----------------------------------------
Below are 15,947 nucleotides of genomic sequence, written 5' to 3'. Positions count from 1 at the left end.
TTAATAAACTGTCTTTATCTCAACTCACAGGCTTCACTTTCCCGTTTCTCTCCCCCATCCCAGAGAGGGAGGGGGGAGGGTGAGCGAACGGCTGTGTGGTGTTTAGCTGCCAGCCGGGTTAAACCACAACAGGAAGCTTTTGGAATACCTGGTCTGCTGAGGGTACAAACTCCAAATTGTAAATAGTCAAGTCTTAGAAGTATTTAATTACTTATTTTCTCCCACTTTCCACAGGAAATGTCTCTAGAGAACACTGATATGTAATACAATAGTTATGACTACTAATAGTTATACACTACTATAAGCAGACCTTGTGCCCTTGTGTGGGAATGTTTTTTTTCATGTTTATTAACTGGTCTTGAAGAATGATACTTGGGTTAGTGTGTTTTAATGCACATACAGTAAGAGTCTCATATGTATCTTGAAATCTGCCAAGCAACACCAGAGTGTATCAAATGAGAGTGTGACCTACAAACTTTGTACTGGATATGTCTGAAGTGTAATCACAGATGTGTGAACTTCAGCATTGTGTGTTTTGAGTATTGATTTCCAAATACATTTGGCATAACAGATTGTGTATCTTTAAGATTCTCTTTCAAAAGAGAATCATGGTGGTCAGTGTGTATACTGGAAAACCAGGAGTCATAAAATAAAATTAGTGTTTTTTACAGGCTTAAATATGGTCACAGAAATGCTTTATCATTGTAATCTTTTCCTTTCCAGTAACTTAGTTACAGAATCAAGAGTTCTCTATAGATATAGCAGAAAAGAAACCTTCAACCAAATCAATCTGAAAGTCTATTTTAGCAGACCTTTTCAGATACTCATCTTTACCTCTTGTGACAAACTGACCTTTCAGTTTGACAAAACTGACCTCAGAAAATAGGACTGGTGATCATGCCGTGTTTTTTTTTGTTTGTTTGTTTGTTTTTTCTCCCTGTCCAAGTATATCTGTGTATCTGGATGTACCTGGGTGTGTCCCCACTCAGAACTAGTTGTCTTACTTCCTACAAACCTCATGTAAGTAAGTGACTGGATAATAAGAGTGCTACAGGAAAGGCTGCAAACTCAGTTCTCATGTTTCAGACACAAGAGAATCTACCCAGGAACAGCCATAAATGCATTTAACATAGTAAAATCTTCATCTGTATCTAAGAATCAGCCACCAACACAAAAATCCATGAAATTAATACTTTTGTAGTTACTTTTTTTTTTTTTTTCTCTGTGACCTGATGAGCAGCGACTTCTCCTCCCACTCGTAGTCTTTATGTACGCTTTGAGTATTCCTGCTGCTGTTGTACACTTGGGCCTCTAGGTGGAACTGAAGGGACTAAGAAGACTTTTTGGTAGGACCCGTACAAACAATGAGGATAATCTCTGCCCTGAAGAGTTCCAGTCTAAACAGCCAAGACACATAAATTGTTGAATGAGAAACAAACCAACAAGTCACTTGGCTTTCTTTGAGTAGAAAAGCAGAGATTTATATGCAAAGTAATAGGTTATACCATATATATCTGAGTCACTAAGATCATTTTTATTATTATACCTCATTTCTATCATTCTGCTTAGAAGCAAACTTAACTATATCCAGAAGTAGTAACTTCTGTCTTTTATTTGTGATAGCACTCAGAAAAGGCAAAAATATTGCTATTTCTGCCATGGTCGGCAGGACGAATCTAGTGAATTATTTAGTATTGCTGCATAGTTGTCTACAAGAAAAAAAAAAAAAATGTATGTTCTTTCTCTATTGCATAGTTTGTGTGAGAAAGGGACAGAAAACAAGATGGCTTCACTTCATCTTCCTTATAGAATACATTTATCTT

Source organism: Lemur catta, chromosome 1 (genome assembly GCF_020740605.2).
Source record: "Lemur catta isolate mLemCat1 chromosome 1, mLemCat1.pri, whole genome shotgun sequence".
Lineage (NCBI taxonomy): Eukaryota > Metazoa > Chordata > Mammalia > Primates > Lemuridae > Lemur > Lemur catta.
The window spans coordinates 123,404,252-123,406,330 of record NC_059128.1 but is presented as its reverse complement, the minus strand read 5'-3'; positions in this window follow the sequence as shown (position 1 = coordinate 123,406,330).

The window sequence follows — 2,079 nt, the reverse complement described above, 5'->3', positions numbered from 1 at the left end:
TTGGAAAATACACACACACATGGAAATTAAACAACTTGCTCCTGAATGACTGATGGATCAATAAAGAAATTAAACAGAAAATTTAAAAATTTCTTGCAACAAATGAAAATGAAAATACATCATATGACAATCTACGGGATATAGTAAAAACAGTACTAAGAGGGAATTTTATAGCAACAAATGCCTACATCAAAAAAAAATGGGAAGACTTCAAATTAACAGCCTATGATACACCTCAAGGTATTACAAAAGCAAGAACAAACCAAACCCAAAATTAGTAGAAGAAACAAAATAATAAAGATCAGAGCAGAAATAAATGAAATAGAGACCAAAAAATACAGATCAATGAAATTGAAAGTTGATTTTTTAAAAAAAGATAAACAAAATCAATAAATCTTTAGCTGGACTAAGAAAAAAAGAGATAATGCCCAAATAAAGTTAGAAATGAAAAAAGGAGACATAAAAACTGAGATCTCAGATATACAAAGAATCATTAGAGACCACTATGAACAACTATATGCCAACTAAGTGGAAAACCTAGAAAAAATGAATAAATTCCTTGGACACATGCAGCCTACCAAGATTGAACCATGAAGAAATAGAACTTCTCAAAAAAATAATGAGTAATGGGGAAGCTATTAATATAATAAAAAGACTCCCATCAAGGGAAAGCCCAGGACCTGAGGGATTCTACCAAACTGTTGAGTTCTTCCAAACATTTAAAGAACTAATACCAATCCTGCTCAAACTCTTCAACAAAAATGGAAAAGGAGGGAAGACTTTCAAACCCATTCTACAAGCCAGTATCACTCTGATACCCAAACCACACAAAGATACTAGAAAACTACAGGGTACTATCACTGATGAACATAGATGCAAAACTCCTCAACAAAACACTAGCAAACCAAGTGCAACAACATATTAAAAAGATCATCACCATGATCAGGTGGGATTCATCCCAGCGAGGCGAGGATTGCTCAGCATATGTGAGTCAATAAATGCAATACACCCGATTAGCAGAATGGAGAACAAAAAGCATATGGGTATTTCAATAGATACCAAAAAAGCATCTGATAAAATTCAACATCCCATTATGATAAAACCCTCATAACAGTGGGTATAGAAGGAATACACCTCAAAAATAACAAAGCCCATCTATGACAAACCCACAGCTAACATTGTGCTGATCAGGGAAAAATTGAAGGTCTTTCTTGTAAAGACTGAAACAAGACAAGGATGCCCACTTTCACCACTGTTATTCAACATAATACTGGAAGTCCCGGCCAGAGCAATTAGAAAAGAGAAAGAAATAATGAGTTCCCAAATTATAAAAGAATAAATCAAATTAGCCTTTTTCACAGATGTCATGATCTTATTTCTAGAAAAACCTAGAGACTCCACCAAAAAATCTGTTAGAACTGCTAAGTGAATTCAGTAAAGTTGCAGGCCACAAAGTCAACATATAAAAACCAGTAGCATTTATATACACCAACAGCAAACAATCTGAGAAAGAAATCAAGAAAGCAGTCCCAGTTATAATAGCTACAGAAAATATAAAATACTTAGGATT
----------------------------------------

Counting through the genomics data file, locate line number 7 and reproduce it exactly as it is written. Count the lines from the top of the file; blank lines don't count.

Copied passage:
The window sequence follows — 2,079 nt, the reverse complement described above, 5'->3', positions numbered from 1 at the left end: